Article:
I've heard there is a delay in reporting the numbers. Why is this, and what does it mean?
The Public Health Agency receives the data from Sweden's 21 regions, and there is some delay in getting the full data, especially over weekends and public holidays.
This means that the numbers published each day don't reveal the true number of newly confirmed cases and deaths from the previous 24-hour period.
As a result, it's become usual for the numbers to rise at a slower rate over the weekends or public holidays, before an apparently sharper rise the following day. So it's not always easy to track trends day-by-day.
File photo of a corridor in Uddevalla hospital. Photo: Tomas Oneborg/SvD/TT
The agency says on its website: “The number of reported cases is constantly changing as people seek care and are examined for the virus.
“There is some delay in reporting and supplementing data on new cases and deaths, so the numbers from recent days (especially during weekends) should be interpreted with caution. The statistics are compiled daily based on reports received up until 11.30am the same day. The current and previous day's number is incomplete and will only be complete the following day.”
Is there a way to calculate the true number of cases in Sweden?
It's impossible to do an exact calculation, due to a limit on how many tests can be done in Sweden, and the fact that this is a new virus so scientists don't know everything about how it acts yet.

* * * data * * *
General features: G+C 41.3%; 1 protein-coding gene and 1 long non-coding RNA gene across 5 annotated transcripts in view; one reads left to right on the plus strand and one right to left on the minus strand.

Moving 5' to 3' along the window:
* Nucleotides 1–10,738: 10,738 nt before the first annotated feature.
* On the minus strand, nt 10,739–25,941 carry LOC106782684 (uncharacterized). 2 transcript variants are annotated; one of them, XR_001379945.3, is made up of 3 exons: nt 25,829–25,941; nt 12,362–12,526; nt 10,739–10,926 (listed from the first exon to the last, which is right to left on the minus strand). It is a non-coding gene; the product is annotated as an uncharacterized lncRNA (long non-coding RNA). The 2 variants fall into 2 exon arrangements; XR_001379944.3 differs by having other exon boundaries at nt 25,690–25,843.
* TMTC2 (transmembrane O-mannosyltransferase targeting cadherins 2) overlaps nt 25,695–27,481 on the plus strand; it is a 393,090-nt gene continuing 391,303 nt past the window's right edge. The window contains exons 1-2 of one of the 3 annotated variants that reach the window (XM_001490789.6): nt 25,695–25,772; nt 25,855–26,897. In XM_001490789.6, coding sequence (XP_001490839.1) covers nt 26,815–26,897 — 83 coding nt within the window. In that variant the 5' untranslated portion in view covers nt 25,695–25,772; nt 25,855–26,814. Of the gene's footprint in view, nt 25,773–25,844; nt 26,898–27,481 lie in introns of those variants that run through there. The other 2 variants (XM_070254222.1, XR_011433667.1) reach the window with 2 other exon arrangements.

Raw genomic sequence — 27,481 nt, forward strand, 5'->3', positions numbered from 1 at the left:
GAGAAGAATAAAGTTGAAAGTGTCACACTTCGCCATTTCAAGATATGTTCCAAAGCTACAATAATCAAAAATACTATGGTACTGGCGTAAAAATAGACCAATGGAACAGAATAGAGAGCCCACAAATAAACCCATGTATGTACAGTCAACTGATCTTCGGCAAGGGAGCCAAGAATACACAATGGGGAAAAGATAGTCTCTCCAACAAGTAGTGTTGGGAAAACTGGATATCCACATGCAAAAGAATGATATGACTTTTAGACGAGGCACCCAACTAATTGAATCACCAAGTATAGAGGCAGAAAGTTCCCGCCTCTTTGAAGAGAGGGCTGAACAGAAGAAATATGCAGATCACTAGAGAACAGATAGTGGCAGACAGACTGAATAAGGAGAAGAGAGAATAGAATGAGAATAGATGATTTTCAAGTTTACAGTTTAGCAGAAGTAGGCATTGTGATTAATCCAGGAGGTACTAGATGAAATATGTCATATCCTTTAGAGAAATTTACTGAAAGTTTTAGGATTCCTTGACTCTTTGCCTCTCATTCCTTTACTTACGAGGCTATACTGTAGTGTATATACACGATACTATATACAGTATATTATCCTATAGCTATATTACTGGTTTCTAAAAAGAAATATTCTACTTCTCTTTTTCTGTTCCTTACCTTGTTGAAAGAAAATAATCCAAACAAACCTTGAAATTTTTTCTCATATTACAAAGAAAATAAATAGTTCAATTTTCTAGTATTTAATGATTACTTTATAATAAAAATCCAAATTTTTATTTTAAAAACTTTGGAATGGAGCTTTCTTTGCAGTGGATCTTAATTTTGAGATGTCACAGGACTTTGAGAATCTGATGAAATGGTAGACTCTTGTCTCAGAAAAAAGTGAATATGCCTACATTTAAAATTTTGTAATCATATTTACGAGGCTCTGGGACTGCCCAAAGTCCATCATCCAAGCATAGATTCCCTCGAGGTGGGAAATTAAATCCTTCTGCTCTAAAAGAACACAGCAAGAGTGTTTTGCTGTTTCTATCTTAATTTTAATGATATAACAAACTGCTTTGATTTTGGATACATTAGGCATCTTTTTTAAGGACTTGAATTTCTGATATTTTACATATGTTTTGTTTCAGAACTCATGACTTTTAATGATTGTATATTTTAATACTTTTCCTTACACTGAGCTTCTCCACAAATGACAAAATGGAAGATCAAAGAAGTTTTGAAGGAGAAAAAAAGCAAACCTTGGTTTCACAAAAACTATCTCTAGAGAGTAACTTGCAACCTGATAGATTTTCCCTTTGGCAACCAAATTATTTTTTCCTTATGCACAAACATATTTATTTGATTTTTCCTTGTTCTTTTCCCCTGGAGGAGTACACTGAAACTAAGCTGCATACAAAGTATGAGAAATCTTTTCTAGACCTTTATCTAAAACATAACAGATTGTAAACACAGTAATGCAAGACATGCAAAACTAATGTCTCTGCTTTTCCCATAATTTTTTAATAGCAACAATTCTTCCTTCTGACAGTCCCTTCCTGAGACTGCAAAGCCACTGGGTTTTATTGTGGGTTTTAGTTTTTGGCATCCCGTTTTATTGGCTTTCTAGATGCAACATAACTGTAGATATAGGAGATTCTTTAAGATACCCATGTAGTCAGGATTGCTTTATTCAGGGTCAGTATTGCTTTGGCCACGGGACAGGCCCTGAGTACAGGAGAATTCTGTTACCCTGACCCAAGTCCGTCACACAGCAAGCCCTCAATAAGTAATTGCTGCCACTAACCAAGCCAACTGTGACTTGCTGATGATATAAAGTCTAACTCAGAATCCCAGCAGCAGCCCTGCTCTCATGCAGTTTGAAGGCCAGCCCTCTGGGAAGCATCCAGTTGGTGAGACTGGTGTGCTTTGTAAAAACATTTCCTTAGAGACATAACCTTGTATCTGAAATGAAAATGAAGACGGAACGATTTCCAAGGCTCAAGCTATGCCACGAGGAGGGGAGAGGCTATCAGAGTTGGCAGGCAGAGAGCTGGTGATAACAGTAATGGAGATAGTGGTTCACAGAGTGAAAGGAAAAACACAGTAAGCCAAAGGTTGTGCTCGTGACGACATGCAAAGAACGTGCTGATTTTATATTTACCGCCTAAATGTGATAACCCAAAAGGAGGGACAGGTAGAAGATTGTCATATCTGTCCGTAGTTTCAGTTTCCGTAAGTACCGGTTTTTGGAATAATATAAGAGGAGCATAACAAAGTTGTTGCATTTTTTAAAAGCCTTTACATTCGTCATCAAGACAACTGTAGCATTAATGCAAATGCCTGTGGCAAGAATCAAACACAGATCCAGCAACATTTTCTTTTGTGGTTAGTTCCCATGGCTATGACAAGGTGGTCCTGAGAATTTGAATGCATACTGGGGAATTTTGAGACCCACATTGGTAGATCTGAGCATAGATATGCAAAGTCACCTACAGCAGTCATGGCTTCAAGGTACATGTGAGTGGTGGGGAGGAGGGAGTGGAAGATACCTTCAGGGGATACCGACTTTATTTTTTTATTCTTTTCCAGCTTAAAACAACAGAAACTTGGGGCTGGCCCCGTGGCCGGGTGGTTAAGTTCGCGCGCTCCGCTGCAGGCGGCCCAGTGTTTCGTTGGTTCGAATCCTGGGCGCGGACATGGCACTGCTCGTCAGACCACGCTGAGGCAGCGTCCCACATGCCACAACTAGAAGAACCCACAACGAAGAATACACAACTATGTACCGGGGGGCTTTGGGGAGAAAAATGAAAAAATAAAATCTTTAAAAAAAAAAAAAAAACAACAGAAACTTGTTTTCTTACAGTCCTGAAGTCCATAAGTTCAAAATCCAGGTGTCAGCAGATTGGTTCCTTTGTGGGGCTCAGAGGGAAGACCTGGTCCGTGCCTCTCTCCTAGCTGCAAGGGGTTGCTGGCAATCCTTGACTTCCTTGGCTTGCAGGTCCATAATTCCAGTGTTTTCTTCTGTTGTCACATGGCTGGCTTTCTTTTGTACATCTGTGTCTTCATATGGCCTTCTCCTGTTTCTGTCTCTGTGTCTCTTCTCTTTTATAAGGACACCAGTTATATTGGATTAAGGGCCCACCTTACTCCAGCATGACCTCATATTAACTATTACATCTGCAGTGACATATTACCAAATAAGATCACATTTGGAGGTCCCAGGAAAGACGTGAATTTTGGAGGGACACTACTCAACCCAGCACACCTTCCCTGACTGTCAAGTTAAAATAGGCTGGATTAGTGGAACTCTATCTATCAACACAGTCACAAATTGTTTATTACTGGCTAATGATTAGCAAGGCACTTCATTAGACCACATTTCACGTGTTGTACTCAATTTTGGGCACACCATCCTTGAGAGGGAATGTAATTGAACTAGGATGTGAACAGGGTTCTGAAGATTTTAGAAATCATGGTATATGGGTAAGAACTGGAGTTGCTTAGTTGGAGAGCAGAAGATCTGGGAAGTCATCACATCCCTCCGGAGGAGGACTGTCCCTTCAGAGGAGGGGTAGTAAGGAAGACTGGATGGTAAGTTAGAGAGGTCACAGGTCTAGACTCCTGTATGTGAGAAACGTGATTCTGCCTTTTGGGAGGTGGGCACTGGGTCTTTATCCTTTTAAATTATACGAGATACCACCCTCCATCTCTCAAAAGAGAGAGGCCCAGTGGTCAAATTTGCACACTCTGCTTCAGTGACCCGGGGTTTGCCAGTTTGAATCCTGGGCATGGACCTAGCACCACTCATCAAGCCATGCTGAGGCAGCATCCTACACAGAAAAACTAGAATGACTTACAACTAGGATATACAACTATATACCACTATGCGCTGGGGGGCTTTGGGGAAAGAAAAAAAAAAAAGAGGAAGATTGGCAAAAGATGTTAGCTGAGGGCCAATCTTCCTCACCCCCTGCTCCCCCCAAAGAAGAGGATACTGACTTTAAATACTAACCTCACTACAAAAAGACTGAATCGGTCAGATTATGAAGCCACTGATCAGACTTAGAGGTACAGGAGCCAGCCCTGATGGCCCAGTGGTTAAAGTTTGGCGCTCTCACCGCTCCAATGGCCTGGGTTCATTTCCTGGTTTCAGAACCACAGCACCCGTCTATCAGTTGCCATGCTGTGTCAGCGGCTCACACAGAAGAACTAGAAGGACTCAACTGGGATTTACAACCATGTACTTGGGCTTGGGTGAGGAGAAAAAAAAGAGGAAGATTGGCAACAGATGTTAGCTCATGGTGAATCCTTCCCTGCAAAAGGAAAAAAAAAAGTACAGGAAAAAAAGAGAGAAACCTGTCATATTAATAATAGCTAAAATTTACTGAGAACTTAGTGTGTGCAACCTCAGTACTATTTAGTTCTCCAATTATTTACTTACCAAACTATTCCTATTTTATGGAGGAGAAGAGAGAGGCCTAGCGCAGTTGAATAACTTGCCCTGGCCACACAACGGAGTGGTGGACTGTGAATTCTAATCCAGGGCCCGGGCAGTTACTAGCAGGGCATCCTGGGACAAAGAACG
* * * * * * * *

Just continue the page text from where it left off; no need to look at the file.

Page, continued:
That said, experts can make an estimate of how many cases there are in Sweden based on the data we do have, and randomised testing that has been carried out in Sweden.
A billboard in Stockholm urges everyone to remember to stay at home if they feel at all unwell. Photo: Henrik Montgomery/TT
Sweden carries out so-called sentinel testing for the coronavirus, which it also does for the seasonal flu in order understand how severe the outbreak of flu is each year, and how it spreads. A number of clinics and laboratories take tests from patients with symptoms consistent with the virus, chosen randomly, and authorities analyse these samples and test them for the virus, to get an idea of the proportion of people with symptoms who have the virus (and not, say, a bad cold or other illness).